Farm reforms, citizenship law: Indian PM Modi's controversial policies, reversals

Indian Prime Minister Narendra Modi has pushed through many controversial policies during his term. PHOTO: AFP

NEW DELHI (REUTERS) - Buoyed by huge mandates in back-to-back general elections in 2014 and 2019, Indian Prime Minister Narendra Modi has pushed through many controversial policies.

Here are a few of his aggressive decisions, some of which have backfired.

Farm reforms

Mr Modi's aim of bringing private investments into India's huge agriculture sector through three laws, enacted by Parliament late in 2020, triggered the country's longest-ever farm protests.

Multiple rounds of discussions between farmers' groups and the government failed to end the agitations, as ten of thousands of protesters in tractors, trucks and SUVs blocked roads leading into New Delhi.

Farmers celebrate after Indian PM Narendra Modi announced that he will repeal the controversial farm laws, on Nov 19, 2021. PHOTO: REUTERS

Ahead of elections in some big rural states, Mr Modi said on Friday (Nov 19) he was repealing the laws. The announcement came on the birth anniversary of Guru Nanak, the founder of Sikhism.

Many of the farmers camped out near the capital are Sikhs from Punjab, which votes early next year. One of the other states where elections are due and where Mr Modi is facing a backlash in some pockets is Uttar Pradesh, India's most populous.

'Discriminatory' citizenship law

In late 2019, Mr Modi's Hindu nationalist government secured parliamentary approval for a citizenship law that critics say undermines India's secular Constitution by excluding Muslim migrants from neighbouring countries.

The law grants Indian nationality to Buddhists, Christians, Hindus, Jains, Parsis and Sikhs who fled Afghanistan, Bangladesh and Pakistan before 2015.

The United Nations human rights office said the law, which led to a wave of protests in parts of the country including sit-ins in New Delhi, was "fundamentally discriminatory in nature".


Fresh after a thumping re-election win in 2019, Mr Modi's government revoked the special status of Kashmir in a bid to fully integrate the Muslim-majority region with the rest of the country.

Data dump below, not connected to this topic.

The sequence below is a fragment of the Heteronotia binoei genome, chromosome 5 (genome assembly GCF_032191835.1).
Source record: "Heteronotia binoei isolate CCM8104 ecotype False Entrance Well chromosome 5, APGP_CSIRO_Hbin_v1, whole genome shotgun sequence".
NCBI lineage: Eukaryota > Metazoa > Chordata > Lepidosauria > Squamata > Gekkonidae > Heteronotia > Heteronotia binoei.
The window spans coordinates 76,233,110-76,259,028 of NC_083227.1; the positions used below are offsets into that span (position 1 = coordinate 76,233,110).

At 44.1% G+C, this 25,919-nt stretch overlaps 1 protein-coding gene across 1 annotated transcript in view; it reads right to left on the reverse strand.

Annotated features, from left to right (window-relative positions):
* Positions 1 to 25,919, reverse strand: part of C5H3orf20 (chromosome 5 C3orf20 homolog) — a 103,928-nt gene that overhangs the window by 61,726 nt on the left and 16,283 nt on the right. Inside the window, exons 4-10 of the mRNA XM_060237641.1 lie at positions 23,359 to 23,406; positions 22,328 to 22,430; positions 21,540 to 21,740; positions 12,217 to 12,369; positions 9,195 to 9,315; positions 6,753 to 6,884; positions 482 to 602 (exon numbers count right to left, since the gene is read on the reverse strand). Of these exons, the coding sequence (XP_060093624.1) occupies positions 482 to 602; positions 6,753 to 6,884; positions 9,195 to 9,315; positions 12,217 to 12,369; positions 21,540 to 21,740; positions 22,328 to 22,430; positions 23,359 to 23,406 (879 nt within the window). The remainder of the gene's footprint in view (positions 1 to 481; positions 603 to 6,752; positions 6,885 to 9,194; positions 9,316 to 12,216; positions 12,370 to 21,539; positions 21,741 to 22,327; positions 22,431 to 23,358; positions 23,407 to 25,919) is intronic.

A paramilitary soldier stands guard on a street in Srinagar, on Nov 19, 2021. PHOTO: AFP

It also split the state of Jammu and Kashmir into two federal territories under the direct control of New Delhi.

To keep a lid on protests, the administration detained many Kashmir political leaders and sent many more paramilitary police and soldiers to the Himalayan region also claimed by Pakistan.

Land acquisition decree

In 2015, Mr Modi let an executive order making it easier for businesses to buy land lapse after failing to win support from opposition parties.

This meant that projects in defence, rural electrification, rural housing and industrial corridors continued to need the consent of 80 per cent of the affected landowners as mandated.

The policy had united India's disparate opposition parties and farmers in protest.


Mr Modi stunned the nation of 1.35 billion people on the night of Nov 8, 2016, announcing a plan to ditch 500- and 1,000-rupee notes, a demonetisation campaign he said would uncover unaccounted wealth and counterfeit money.

The sudden implementation of the move sparked chaos, forced people to queue outside banks to exchange the now-banned notes, and killed many cash-dependent businesses. The economy was just finishing absorbing the shock when it was hit again by the coronavirus pandemic.

Join ST's Telegram channel and get the latest breaking news delivered to you.